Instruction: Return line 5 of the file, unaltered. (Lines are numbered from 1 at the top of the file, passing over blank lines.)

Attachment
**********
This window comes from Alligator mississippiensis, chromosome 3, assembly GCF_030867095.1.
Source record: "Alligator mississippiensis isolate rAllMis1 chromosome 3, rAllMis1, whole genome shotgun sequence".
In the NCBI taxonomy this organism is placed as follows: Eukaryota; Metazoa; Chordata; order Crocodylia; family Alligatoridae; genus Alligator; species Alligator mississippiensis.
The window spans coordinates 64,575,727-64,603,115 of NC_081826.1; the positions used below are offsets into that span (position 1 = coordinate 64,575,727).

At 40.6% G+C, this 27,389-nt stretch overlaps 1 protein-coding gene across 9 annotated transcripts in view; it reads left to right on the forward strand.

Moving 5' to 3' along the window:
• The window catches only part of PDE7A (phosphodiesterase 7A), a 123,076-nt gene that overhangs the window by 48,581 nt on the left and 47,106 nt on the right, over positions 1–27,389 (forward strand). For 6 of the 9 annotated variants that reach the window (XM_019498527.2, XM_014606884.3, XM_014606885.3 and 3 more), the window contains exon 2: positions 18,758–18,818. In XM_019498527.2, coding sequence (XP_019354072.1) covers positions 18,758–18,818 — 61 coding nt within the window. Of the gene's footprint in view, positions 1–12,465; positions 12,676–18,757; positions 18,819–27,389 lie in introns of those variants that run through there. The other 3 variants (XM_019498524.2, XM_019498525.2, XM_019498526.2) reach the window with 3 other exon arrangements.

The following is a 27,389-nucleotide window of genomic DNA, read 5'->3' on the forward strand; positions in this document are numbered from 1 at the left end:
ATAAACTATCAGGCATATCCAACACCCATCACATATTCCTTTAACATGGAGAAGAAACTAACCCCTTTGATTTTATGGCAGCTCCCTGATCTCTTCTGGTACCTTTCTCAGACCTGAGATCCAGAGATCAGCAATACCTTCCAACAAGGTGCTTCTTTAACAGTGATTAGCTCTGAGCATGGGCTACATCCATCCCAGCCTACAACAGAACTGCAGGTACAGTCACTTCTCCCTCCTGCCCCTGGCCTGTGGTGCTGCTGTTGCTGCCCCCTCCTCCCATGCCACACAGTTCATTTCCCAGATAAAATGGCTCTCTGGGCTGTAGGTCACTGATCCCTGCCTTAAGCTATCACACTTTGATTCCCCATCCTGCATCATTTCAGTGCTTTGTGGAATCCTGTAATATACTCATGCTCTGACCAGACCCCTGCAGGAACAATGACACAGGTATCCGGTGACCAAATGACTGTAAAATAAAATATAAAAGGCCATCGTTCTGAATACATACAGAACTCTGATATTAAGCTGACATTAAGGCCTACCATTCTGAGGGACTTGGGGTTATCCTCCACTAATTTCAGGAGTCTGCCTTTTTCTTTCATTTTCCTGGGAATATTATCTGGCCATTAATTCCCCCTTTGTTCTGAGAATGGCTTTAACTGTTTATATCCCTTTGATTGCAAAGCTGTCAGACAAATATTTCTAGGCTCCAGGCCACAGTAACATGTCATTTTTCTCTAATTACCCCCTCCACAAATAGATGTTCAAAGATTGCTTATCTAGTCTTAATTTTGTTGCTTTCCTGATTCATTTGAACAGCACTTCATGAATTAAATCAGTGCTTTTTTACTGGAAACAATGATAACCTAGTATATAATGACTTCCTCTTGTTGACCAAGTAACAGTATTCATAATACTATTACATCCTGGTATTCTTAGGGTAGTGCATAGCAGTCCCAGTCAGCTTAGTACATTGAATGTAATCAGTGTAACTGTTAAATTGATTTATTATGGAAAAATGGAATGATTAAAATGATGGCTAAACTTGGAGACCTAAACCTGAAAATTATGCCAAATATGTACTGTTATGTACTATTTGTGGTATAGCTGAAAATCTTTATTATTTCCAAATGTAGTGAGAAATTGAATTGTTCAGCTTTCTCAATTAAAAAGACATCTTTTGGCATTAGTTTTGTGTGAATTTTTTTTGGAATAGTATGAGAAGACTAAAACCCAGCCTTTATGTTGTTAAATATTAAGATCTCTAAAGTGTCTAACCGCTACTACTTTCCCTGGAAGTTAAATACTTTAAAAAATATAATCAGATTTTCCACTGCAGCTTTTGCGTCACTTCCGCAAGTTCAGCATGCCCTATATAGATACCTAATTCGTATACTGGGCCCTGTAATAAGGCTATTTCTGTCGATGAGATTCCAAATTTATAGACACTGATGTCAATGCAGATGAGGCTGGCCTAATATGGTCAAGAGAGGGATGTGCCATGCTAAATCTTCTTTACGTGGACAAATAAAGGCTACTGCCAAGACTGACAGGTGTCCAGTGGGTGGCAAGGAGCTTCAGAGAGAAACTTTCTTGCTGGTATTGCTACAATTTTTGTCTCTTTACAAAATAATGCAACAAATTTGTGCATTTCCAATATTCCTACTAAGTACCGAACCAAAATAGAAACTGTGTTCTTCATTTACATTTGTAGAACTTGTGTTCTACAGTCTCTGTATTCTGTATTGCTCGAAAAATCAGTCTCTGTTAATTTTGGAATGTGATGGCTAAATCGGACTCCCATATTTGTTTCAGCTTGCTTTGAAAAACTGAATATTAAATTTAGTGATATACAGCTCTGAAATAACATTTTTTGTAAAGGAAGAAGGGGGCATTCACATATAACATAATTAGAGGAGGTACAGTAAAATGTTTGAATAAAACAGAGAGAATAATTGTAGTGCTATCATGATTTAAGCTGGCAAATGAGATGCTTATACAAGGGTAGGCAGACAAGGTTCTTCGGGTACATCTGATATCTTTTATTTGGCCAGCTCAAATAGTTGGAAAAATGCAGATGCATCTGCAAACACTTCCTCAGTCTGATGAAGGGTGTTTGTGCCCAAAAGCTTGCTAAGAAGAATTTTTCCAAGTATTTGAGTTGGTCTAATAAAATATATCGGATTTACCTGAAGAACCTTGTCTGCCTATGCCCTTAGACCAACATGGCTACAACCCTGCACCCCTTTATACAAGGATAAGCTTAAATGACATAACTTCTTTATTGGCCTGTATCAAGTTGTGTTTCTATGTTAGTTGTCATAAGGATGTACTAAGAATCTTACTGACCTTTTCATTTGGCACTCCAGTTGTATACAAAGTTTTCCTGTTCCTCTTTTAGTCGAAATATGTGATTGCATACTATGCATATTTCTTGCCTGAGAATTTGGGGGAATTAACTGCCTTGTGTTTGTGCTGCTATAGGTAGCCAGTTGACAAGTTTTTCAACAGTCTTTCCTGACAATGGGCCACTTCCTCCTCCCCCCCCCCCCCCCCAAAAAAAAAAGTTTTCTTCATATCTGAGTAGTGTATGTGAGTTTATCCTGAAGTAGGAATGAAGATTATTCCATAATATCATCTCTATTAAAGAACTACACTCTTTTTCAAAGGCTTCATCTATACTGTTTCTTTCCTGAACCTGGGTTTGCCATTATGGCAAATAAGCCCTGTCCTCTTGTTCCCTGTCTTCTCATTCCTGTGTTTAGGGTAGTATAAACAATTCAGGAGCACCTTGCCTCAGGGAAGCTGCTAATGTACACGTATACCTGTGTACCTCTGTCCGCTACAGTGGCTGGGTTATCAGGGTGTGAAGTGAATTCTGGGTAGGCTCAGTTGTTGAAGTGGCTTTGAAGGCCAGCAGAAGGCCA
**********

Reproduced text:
At 40.6% G+C, this 27,389-nt stretch overlaps 1 protein-coding gene across 9 annotated transcripts in view; it reads left to right on the forward strand.